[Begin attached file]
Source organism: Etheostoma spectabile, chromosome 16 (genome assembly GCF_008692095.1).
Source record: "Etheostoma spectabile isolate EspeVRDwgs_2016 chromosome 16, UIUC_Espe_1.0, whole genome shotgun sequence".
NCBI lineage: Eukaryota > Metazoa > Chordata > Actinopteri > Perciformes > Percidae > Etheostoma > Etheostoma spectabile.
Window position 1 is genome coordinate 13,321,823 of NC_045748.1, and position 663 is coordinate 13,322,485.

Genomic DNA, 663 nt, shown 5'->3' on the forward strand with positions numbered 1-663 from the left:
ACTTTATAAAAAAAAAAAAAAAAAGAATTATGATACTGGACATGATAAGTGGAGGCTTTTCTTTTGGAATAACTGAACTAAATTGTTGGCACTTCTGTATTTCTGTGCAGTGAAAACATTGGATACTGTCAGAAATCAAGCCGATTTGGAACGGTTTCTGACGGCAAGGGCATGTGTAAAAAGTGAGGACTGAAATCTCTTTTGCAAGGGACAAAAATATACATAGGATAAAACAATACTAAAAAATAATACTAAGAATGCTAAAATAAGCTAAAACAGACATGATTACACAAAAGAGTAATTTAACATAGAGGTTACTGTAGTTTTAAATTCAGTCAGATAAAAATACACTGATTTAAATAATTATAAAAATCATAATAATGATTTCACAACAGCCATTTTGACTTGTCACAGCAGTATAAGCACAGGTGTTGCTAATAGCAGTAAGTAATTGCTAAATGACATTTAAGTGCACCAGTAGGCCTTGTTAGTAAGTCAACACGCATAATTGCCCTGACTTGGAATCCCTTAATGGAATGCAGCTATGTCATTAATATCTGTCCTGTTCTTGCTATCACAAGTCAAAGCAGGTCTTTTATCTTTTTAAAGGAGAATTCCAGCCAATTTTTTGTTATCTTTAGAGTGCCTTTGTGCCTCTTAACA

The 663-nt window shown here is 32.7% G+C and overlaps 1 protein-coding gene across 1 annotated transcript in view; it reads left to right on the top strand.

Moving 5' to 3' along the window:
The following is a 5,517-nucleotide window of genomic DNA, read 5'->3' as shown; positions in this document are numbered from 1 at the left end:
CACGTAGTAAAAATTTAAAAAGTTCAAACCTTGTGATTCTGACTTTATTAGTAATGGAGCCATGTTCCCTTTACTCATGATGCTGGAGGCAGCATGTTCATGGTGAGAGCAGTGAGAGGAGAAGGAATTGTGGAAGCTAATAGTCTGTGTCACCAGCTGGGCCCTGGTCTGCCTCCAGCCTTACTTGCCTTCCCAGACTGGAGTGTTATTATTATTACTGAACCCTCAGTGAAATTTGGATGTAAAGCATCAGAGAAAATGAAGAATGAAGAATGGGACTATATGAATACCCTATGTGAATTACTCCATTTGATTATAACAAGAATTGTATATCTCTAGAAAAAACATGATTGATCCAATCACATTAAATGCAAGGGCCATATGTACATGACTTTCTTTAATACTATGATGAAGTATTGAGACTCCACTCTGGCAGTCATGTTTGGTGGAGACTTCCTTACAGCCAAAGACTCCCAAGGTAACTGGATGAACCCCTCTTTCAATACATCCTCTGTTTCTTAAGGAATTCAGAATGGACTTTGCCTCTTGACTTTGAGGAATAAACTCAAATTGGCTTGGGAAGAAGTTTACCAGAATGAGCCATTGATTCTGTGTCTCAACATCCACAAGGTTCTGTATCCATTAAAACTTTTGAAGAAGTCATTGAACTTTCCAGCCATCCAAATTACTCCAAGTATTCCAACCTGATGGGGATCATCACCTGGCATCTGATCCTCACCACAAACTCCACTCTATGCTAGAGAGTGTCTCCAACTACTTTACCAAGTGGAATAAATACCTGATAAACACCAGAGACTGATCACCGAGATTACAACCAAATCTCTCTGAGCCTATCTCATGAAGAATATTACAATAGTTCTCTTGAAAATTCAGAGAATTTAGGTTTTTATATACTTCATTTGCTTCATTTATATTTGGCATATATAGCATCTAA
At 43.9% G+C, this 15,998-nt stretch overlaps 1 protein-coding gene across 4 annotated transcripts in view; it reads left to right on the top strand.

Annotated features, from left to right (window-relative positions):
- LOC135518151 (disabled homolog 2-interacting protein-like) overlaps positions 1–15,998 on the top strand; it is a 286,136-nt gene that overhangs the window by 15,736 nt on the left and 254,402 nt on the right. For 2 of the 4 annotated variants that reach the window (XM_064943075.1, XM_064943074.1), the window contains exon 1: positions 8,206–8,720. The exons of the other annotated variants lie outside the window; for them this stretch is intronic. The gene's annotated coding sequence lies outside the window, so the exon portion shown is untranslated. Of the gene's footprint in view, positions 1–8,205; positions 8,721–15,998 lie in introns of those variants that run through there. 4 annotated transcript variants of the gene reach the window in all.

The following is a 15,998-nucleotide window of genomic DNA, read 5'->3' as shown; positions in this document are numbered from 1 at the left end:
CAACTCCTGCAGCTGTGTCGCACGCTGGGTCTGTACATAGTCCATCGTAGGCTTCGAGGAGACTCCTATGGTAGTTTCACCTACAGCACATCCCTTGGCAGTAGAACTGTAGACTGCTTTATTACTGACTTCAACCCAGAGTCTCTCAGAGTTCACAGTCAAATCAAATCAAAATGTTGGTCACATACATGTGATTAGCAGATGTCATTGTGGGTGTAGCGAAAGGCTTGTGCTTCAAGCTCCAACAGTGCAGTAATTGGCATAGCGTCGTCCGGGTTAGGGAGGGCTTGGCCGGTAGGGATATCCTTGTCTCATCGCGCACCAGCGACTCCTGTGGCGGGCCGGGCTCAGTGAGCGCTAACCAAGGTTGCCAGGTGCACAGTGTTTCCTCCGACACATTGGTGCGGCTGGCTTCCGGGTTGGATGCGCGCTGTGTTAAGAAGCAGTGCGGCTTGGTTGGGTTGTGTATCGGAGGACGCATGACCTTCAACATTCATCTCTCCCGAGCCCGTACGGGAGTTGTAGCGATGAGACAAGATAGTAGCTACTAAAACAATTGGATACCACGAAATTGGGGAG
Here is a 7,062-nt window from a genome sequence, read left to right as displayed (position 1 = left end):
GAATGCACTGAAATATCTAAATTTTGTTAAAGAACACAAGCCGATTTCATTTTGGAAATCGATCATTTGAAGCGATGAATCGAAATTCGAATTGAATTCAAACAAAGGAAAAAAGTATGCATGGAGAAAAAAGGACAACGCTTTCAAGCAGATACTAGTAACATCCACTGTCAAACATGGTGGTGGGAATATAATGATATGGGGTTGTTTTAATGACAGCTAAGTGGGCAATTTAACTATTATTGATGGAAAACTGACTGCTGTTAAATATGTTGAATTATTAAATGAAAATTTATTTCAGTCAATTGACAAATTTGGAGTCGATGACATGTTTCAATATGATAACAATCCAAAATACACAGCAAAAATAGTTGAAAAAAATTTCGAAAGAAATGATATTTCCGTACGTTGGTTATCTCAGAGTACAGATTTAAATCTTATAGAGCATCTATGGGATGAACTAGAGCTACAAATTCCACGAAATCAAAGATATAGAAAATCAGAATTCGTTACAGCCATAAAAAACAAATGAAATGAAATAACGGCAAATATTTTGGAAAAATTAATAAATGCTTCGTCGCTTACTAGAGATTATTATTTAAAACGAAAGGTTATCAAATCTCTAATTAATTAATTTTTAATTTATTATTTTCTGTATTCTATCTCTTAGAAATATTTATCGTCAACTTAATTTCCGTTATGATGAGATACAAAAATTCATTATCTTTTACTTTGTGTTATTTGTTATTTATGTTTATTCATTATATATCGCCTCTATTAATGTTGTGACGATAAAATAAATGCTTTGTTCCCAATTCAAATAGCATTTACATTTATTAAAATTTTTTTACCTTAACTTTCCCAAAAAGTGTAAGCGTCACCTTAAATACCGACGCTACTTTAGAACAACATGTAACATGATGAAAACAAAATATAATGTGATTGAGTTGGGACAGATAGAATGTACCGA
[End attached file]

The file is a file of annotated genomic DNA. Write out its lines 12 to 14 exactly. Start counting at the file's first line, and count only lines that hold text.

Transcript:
Annotated features, from left to right (window-relative positions):
- LOC135518151 (disabled homolog 2-interacting protein-like) overlaps positions 1–15,998 on the top strand; it is a 286,136-nt gene that overhangs the window by 15,736 nt on the left and 254,402 nt on the right. For 2 of the 4 annotated variants that reach the window (XM_064943075.1, XM_064943074.1), the window contains exon 1: positions 8,206–8,720. The exons of the other annotated variants lie outside the window; for them this stretch is intronic. The gene's annotated coding sequence lies outside the window, so the exon portion shown is untranslated. Of the gene's footprint in view, positions 1–8,205; positions 8,721–15,998 lie in introns of those variants that run through there. 4 annotated transcript variants of the gene reach the window in all.

The following is a 15,998-nucleotide window of genomic DNA, read 5'->3' as shown; positions in this document are numbered from 1 at the left end: